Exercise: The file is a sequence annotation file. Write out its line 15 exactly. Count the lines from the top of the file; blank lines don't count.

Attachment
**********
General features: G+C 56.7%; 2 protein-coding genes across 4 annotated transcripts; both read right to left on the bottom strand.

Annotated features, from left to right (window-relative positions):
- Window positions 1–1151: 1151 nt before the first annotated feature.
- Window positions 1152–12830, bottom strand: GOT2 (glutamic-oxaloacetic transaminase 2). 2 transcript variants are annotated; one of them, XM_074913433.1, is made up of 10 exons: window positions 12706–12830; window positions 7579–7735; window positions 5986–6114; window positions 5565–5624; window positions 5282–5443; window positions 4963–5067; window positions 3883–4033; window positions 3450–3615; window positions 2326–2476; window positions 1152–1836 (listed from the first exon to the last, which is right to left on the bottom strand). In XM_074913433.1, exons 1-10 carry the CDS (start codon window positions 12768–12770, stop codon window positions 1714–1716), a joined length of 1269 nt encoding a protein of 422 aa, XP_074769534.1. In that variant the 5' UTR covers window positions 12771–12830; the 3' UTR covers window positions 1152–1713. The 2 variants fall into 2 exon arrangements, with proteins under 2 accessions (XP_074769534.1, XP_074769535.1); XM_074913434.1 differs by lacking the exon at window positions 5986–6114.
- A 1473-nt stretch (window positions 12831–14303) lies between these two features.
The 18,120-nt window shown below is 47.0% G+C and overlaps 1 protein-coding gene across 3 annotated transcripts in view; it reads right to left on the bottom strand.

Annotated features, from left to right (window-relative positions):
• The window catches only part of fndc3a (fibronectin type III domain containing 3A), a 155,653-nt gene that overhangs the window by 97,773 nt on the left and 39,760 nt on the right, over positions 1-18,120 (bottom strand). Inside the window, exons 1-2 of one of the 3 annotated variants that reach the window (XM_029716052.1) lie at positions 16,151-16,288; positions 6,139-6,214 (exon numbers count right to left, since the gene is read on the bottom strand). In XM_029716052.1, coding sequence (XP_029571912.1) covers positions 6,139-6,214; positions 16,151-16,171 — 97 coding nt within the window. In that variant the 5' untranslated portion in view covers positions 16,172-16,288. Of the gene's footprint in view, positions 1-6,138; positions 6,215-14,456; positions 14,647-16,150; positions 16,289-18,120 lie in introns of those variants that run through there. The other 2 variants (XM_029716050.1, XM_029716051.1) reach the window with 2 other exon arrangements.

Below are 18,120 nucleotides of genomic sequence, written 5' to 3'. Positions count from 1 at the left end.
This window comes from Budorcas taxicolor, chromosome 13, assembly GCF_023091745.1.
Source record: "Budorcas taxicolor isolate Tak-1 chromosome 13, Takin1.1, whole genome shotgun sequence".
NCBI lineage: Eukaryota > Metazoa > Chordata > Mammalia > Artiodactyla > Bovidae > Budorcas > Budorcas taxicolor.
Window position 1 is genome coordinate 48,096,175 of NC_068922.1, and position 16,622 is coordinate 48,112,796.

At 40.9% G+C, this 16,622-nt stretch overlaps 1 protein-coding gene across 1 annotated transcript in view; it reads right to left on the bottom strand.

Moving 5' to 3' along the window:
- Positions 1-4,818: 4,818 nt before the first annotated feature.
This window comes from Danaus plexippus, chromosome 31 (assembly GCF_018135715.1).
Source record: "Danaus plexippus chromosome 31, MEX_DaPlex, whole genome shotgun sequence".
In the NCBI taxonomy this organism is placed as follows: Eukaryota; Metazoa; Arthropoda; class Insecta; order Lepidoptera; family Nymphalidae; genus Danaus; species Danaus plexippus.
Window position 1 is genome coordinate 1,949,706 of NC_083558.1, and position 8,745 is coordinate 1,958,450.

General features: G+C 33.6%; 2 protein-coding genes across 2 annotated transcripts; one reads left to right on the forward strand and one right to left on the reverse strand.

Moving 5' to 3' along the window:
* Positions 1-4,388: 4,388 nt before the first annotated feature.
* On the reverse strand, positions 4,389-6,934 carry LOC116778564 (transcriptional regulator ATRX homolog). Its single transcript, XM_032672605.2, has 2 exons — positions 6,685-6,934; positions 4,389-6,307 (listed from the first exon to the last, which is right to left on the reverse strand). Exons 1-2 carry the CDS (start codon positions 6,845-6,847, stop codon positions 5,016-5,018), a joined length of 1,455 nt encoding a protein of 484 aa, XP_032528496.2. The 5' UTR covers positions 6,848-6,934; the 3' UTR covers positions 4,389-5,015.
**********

Moving 5' to 3' along the window: